The Pee Cup Club
So like when me and my sister Bam-Bam were in college, one of the times when we flew home to L.A. for Thanksgiving my mom met us at the sphincter of that horrid cesspool known as Los Angeles International Airport. We wheeled our bags toward the car, but not without a Very Important Potty Stop. This mattered because my sisters Bubbles and Buttercup were only about four and eight at the time, which means (a) they had to go pee like every five minutes and (b) they always lied and said “No” when you asked them if they needed to pee before we all got in the car. We all obediently went to the little girls’ room and left, being given the customary Los Angeles greeting of almost having our rear bumper taken off three times before we could exit the airport.
It’s somewhat redundant for me to say that the night before Thanksgiving the 105 freeway was a complete parking lot. We made our way toward the 110 at about two miles an hour, and just before we reached La Brea, Bubbles starts fidgeting. Several minutes later, just before we get to Crenshaw, she starts doing a bona fide pee pee dance.
“I have to go bathroom,” she squeaks.
“What? You just went?” is the general reaction. She did go just like, twenty minutes ago.
“I have to go.”
I look at her, and it’s obvious this distress is genuine. She’s sitting on top of her foot and doing that awkward wiggle that only a four-year-old can do because anybody older will have learned to be more self-conscious.
“I think she really has to go,” I tell the others.
Problem: We have just hit the threshold of places in Los Angeles where five white suburban females will not pull off the freeway. Whether or not the legends of bullets whizzing overhead and having our fancy minivans carjacked were true, we believed them. We had to push up through Downtown and make it back to the land of brightly lit malls, big box stores and chain restaurants.
We reached Normandie. Bubbles began to sweat. We reached the 110. Bubbles began to shake. Bam-Bam looked around her and found an empty Burger King cup. It was one of those obscenely oversized soda cups that they made fun of in Super Size Me, but it was empty.
“Here, use this,” Bam-Bam tells her.
Bubbles was always far beyond her years in terms of her snobbishness. She graduated from diapers early and by this age was informing us (correctly) when our outfits “just didn’t go.” She looked at the cup scornfully and shook her head.
“Okay, then,” my mom told her. “You can try to hold it but we won’t be home for at least half an hour.”
This means very little to a four year old. With renewed commitment she tightened her crossed legs and tried to sit as still as possible. But with each lurch forward and sudden stop, her squeals of protest grew louder.
This was getting serious. I could tell by her face that she was either going to injure herself or have a major explosion all over the seat. And I was sitting next to her.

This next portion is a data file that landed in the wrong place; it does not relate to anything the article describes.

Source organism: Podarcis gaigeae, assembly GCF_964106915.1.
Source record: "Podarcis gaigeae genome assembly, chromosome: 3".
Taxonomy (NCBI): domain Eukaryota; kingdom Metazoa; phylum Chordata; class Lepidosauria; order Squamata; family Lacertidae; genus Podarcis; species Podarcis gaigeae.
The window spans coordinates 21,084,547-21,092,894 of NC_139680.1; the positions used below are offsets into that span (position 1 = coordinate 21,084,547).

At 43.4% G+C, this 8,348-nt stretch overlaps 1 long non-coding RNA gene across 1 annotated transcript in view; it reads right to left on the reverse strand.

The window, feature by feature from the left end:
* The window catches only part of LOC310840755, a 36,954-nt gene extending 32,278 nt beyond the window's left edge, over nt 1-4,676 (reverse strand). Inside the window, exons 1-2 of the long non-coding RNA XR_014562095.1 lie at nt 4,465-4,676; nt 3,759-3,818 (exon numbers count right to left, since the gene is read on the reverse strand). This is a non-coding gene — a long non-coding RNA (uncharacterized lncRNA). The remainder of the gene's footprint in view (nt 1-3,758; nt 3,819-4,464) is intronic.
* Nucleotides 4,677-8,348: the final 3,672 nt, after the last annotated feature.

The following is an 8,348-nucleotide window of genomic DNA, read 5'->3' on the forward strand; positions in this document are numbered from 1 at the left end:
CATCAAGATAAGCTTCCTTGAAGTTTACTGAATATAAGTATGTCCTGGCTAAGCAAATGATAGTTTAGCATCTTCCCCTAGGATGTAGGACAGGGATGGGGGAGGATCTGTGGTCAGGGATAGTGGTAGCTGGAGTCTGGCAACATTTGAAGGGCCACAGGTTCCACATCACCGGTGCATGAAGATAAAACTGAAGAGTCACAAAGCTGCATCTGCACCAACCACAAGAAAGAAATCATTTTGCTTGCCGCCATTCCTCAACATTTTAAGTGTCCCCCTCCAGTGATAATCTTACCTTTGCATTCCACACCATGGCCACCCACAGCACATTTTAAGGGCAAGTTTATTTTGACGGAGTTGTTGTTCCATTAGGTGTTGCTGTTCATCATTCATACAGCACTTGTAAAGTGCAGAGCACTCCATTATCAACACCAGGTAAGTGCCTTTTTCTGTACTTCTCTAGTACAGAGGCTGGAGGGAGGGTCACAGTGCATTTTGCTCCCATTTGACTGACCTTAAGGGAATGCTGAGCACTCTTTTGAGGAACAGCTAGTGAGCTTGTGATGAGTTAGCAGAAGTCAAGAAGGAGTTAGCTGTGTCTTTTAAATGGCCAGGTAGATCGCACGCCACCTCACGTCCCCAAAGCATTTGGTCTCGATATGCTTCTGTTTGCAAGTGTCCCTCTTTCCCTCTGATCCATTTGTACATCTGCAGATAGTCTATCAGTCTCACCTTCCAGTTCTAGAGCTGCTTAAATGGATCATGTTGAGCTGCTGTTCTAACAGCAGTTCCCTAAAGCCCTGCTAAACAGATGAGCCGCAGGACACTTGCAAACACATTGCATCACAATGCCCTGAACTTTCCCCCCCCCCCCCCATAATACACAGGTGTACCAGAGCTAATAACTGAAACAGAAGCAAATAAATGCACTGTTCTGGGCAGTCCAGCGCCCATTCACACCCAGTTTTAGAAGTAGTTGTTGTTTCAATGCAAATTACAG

“Are you sure you don’t want to use the Burger King cup?” I asked her, trying to strike a casual tone.
I get the stinkeye. “Of course not.”
“Okay,” I shrug. “But it’s your chance to be in the Pee Cup Club.”
The car got very, very silent.
“The what?!?” Bubbles wants to know.
“It’s a secret society,” I tell her, perfectly calm as I lie through my teeth. “You have to pee in a cup in a car while it’s moving. And then you’re a member for life.”
This concept is intriguing to Bubbles. Her face unscrews from the expression of agony she’s been holding as we pass Staples Center and she looks around the car.
“Are any of you in the Pee Cup Club?”
Some people will tell you it is bad to tell lies to children. I say if grownups can make up all that crap about Santa Claus and the Easter Bunny, fibbing about the existence of the Pee Cup Club to avoid having to spend an evening scrubbing urine out of the back seat of a Ford Windstar is kosher.
“Yes, I’m a member,” says Bam-Bam, in a grave and hush-hush tone. One by one, we acknowledge that we are indeed members all of the Pee Cup Club. Because she is four, Bubbles believes us even though every single one of us is full of shit. Like I’d ever pee in a cup. Right.
“You guys can’t look,” Bubbles tells us.
“We won’t,” my mom promises. “And I’ll drive really smooth.”
Everyone pinky swears not to look, but Bubbles hesitates for a moment.
“Can you hold the cup for me?” she asks me.
Nobody can ever, ever, ever say that I do not love my sister. I nodded. She unbuckled her seatbelt. My mom slowed to try to avoid braking through the traffic. Bubbles drops her flower printed stretchy pants and hovers over the empty Burger King cup.
I remember this moment with surreal clarity. It is dark, and my aim is not perfect. Warm pee splashes onto my hand and I stifle the urge to flinch or scream. I move my hand a bit to the right and the pee rolls down my fingers into the cup.
The ffffffffffffffffssssssssssssssshhhhhhh of warm pee pours down into the cup. My mom turns on the radio. The others take odd halting breaths as they try desperately not to laugh.
The cup was nearly full, and I was getting nervous. But at last she was done and I snapped the lid back on. I placed it in a cup holder and glowered at it while Bubbles slumped back into her seat, beads of sweat dripping from her forehead. She was exhausted.
My hand was still damp with pee, but there was nothing I could do as there weren’t any leftover Burger King napkins to go with the empty cup. I held my hand in front of me for the remainder of the trip home, after which I raced to the bathroom and used half a bar of soap on it.
But I’ll never forget how Bubbles turned to look at me, her face faintly illuminated by the glow of lights from the skyscrapers, and sighed, “Thank you.”
That’s love, dudes.